3. Confidence interval: A range of results from a poll, experiment, or survey that would be expected to contain the population parameter of interest. For example, an average response. Confidence intervals are constructed using significance levels / confidence levels.

Read on for several examples and more elaboration.

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Resource Allocation in Spark Applications

The folks at Beginner’s Hadoop take us through resource allocation in Spark applications:

Tiny executors essentially means one executor per core. Following table depicts the values of our spar-config params with this approach:

Analysis: With only one executor per core, as we discussed above, we’ll not be able to take advantage of running multiple tasks in the same JVM. Also, shared/cached variables like broadcast variables and accumulators will be replicated in each core of the nodes which is 16 times. Also, we are not leaving enough memory overhead for Hadoop/Yarn daemon processes and we are not counting in ApplicationManager. NOT GOOD!

Read on for the full analysis.

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Query Folding, Azure DevOps, and Power BI

Eugene Meidinger tries to work around a query folding limitation:

Query folding is one of the most powerful tools in Power Query and Power BI. It is the automatic process of pushing down filters and other transformations back to the data source. This can dramatically improve performance for your queries.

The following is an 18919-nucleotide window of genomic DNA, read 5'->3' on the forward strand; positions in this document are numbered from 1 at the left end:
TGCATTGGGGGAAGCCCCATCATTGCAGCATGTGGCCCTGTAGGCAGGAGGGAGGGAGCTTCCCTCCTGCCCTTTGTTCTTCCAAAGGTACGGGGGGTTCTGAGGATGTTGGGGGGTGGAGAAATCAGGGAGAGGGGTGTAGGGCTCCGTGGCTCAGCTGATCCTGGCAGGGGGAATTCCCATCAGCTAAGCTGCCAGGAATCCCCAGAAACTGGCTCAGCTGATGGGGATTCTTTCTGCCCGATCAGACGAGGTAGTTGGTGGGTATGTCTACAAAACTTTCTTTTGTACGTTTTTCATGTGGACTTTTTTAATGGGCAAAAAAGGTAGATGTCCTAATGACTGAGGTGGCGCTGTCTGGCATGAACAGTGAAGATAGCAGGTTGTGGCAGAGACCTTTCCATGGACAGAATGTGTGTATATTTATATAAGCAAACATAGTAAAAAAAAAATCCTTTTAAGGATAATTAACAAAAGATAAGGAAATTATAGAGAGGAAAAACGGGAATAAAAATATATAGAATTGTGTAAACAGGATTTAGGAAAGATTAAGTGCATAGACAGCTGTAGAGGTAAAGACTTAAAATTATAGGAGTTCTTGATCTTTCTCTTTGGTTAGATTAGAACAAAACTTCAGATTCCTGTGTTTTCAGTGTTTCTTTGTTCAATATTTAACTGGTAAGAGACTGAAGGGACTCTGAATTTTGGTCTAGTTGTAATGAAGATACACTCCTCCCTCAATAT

Unfortunately, OData is not guaranteed to support query folding. According to the Power BI documentation on incremental refresh.

Click through for Eugene’s alternative solution.

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Principal Component Analysis in Python

Abhinav Choudhary shows us how to implement Principal Component Analysis in Python:

Principal Component Analysis (PCA) is an unsupervised statistical technique used to examine the interrelation among a set of variables in order to identify the underlying structure of those variables. In simple words, suppose you have 30 features column in a data frame so it will help to reduce the number of features making a new feature which is the combined effect of all the feature of the data frame. It is also known as factor analysis.

PCA is quite useful in practice, though it has the unfortunate side effect of making it harder to interpret which factors are driving your solution.

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Floating Point Math and SQL Server

Bert Wagner has more fun with math in SQL Server:

Years ago I was writing a query for a stacked bar chart in SSRS. The chart intended to show the percentage breakdown of distinct values in a table. For example, the chart would show that value A made up 30% of the rows, B made up 3%, C made up 12% and so on. Since every row had a value, I was expecting the stacked bar chart percentages to add up to 100%

However, in many instances the charts would come up short; instead of a full 100%, the percentages would only add up to 98% or 99%. What was going on?

Bert dives deeply into the topic and then gives us some practical suggestions on how to deal with it.

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Matt Allington takes us through the REMOVEFILTERS() function in DAX:

Recently Microsoft introduced a new function in DAX called REMOVEFILTERS(). This is a very useful and well named function and it does exactly what its name suggests. Its purpose is to act as a table filter parameter inside CALCULATE() as shown in the following example.

Total Sales All Products REMOVEFILTERS() = CALCULATE([Total Sales],REMOVEFILTERS(Products))

Read on to see how this compares to the prior/alternative solution and for more information on REMOVEFILTERS().